Dear Dr. Roach: You recently wrote an article on the risk of heart disease with aspirin and anti-inflammatory drugs. What about acetaminophen (Tylenol)? I have been taking this for many years of pain following spinal surgeries.
Dear C.S.: There have been some studies that have shown a mild increase in risk of heart disease among chronic heavy users of acetaminophen. However, most of the data have shown that among people who use it every other day or less (on average), if there is a risk, it probably is small. Heavy users of anti-inflammatory medicines such as naproxen probably are at a higher-than-average risk for heart disease, as well. Acetaminophen is considered to be one of the safest medications for pain relief, but all medicines have the potential for side effects.
Dear Dr. Roach: I’m a 67-year-old man in fairly good health, but I was diagnosed with celiac sprue over 10 years ago by a blood test. I maintain a gluten-free diet the best I can, but I’m sure occasionally I get some gluten. How close are we to a cure or some type of medicine that one can take to break down gluten? Are there different levels of gluten intolerance? I have eaten food containing gluten with no side effects.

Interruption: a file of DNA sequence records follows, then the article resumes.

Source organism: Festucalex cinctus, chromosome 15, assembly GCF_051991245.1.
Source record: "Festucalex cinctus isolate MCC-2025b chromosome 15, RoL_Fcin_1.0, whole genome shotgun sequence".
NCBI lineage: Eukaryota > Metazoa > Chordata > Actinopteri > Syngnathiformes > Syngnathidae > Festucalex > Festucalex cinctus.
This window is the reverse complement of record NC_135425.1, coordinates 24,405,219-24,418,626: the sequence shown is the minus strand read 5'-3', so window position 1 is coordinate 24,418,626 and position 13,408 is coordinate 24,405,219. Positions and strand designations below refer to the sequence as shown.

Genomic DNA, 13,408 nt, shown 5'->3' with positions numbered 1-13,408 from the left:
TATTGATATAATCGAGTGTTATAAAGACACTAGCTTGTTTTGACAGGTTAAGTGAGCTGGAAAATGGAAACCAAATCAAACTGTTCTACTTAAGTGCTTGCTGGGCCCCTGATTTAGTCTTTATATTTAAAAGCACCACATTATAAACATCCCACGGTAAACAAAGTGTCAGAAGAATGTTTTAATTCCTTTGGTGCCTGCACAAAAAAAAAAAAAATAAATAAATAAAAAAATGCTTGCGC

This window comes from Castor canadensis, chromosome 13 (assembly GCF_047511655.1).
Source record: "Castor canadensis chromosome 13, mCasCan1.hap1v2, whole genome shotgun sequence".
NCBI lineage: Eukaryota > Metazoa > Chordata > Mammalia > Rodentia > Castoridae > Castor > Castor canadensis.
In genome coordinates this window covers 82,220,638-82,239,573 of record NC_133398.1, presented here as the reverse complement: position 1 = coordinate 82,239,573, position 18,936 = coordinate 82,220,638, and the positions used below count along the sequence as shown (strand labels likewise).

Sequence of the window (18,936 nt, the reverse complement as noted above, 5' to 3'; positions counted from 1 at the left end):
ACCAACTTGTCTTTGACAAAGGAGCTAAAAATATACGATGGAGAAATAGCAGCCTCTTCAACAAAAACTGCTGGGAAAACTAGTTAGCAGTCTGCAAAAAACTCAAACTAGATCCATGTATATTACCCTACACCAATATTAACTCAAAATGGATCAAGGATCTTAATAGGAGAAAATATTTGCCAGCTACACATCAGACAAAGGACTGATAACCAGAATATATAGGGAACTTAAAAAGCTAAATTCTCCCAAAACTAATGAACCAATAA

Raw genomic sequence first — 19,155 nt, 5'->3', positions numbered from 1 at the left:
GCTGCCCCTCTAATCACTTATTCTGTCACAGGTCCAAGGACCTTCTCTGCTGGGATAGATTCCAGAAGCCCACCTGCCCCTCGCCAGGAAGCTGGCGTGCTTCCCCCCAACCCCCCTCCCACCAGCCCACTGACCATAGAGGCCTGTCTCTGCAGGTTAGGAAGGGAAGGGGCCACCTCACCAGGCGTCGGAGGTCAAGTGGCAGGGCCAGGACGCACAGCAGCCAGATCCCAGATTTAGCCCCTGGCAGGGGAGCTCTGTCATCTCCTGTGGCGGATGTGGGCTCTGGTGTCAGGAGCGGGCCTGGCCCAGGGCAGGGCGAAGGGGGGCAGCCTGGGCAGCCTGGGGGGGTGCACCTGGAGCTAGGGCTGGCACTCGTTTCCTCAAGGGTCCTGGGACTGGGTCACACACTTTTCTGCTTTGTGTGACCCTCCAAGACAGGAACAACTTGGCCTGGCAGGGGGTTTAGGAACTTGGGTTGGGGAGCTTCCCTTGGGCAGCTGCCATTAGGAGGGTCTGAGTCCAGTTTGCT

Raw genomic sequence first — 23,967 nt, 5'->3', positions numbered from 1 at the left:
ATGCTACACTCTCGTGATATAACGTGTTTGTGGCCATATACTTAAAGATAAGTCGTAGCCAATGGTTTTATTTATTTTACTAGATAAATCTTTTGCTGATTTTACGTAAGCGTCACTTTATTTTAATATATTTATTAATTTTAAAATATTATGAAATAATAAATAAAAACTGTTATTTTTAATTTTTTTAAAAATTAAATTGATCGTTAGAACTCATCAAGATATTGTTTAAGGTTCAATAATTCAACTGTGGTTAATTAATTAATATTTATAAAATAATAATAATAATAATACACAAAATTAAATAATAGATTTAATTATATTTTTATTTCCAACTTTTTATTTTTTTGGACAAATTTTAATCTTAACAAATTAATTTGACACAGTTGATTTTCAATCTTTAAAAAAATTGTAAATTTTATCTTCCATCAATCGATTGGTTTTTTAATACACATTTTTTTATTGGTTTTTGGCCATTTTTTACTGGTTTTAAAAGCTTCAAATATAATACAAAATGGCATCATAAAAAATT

Dear R.F.: Celiac disease, also called “celiac sprue”’ or “gluten-sensitive enteropathy,” is an immune disorder triggered by gliadin, a component of gluten, which is found in wheat, rye and barley, and in some other grains.
The definitive treatment is meticulous, strict compliance with a completely gluten-free diet, as minuscule amounts (as little as 30 mg) of gliadin can trigger a reaction in the gut. This leads to the inability to absorb nutrients, and possibly predisposes one to development of lymphoma and gastrointestinal cancer.
However, you are right that some people are more tolerant than others and can tolerate amounts of gluten that would cause symptoms in others. Nonetheless, I recommend a strict gluten-free diet for people with celiac disease.
A new medication, larazotide, is being developed not to break down gliadin, but to reduce the body’s response to gliadin. It is in late-stage clinical trials.
Email questions to ToYourGoodHealth@med.cornell.edu.